JoePa on cusp of 400-win plateau

Posted Nov. 05, 2010, at 11:35 a.m.
Last modified Nov. 05, 2010, at 9:50 p.m.

STATE COLLEGE, Pa. — The remarkable career of Joe Paterno can reach another pinnacle Saturday.

Penn State’s iconic leader is just a win away from his 400th victory, a milestone no other FBS coach has ever reached. Only Northwestern stands in the way when the Wildcats (6-2, 2-2 Big Ten) visit Beaver Stadium on Saturday.

Not one to promote his own accomplishments, Paterno pleaded this week to keep the focus on the game and not his 45-year tenure on the sideline with the Nittany Lions (5-3, 2-2).

“You’re going to win a couple of games in that time. I really don’t give it much thought,” said Paterno, who turns 84 next month. “It’s not going to make a difference if I win 390 or 400 wins or how ever many.”

But whether he likes it or not, JoePa is the talk of Happy Valley — and much of the rest of the college football world, too. He’s got one especially big fan in the South.

“Joe is going to reach a goal that I wanted to reach,” former Florida State coach and fellow Hall of Famer Bobby Bowden said in a phone interview Thursday from his Florida home. “I’m pulling for Joe to make it. There’s a lot of pressure on this game. Everybody’s expecting him to get his 400th win in this game.”

Bowden at one time was locked in a duel with Paterno for the most wins among major college coaches before a messy split with school administrators had Bowden leaving as Seminoles coach after the 2009 season following 34 years.

Nowadays, Bowden is busy promoting his new book, “Called to Coach,” in which good friend Paterno wrote a foreword. Bowden finished with 389 wins, though 12 were vacated by Florida State following an academic cheating scandal.

After Paterno, only Eddie Robinson (408) at Grambling State of the FCS and John Gagliardi (476) at St. John’s, Minn., have more victories among coaches in all NCAA levels. Like Paterno, Gagliardi is still active, in his 62nd year overall, and 58th at his Division III school.

Bowden doesn’t think anyone else will stick around as long to get the chance to accumulate so many wins.

“Not likely. It doesn’t seem to be the style nowadays,” said Bowden, citing reasons including high salaries and the pressure that comes with the big paycheck, as well as the allure of professional coaching. “And there doesn’t seem to be the desire to stay in it as long as Joe and I have had.”

Northwestern coach Pat Fitzgerald doesn’t think he’ll still be coaching in his mid-80s. But he does admire the way Paterno has run his program, stressing academics as well as athletics.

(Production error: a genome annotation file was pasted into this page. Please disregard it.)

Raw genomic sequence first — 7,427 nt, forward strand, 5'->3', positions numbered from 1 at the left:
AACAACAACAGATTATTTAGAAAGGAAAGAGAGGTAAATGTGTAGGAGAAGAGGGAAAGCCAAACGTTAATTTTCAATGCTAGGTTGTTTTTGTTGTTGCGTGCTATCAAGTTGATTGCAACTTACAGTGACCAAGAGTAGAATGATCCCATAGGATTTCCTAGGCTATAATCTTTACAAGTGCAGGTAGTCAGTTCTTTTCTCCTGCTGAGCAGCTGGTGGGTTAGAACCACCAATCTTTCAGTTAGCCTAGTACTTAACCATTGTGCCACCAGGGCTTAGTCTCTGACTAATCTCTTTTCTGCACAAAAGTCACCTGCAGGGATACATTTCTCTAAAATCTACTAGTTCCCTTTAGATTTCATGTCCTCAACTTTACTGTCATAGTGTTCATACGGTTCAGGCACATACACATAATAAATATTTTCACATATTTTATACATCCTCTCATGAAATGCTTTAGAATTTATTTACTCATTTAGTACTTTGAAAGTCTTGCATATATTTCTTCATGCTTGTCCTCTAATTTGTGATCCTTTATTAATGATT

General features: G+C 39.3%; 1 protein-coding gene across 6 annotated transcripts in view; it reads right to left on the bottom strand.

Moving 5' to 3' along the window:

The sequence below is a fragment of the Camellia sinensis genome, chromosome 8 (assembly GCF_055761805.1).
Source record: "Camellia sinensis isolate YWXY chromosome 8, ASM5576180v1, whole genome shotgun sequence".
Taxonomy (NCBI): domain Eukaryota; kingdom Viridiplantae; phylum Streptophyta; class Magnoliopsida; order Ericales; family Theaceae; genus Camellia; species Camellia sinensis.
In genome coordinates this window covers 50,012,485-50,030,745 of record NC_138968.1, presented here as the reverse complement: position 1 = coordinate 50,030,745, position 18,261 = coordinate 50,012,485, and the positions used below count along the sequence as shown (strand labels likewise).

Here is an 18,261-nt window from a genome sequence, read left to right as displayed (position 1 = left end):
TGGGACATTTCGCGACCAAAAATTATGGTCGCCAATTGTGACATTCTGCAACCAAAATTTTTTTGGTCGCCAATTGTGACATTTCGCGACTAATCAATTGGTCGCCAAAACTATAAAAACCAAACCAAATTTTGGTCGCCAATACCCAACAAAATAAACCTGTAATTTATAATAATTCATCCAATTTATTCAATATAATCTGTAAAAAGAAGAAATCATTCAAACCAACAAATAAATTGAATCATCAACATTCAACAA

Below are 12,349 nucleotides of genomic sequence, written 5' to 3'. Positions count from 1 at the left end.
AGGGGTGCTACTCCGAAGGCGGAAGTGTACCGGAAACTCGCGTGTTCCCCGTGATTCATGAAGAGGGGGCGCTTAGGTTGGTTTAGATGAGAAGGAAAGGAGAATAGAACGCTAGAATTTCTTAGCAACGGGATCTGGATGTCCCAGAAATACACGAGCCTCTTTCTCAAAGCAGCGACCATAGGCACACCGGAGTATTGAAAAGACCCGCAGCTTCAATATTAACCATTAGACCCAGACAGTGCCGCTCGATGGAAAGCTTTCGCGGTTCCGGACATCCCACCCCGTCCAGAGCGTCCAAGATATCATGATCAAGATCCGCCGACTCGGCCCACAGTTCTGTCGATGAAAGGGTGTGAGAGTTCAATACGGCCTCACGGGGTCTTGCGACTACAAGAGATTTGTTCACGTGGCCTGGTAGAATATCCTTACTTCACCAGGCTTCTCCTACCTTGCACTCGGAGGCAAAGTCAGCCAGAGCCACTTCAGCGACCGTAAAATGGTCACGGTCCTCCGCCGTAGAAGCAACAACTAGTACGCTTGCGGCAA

The most recent NCAA analysis found Penn State had a graduation rate of 84 percent, 17 points above the FBS average and second in the Big Ten only to Northwestern (95 percent).

“Coach Paterno is college football. Anyone that has the role of head coach aspires to run the type of program he has run for 45 years. It starts off the field,” Fitzgerald said. “You look at his success on the field it’s incredible. Anyone in my role would like to emulate that success.”

With one exception for Fitzgerald: Saturday.

Boasting the second-best passing attack in the Big Ten, Northwestern can be a handful led by quarterback and Bethlehem, Pa., native Dan Persa. Fitzgerald said this week that Persa was on schedule to play after suffering a concussion during last week’s win at Indiana.

Persa ranks 12th nationally in total offense, accounting for almost 303 yards per game, but his coach values him especially for his stoic leadership.

“If guys aren’t enthusiastic, I don’t give them pom-poms and ask them to be cheerleaders,” he said. “He’s a guy who’s really focused and determined to help our team win, and I don’t see any negative in that.”

Penn State has its own quarterback questions after Paterno said Rob Bolden and Matt McGloin would compete for the starting job against the Wildcats. Bolden missed last week’s game over Michigan after recovering from a concussion, and McGloin threw 250 yards and a score in the win.

Paterno has said Bolden is feeling much better, but that he wanted to put his freshman through a full week of practice before deciding whether he should regain his starting job.

Not surprisingly, Paterno hadn’t mentioned the milestone during drills.

“Just normal Joe, making fun, making his laughs, trying to relax tensions,” linebacker Bani Gbadyu said. “He hasn’t brought up anything with the 400 wins, but everyone knows what it would mean for him, what it would mean for the program.”

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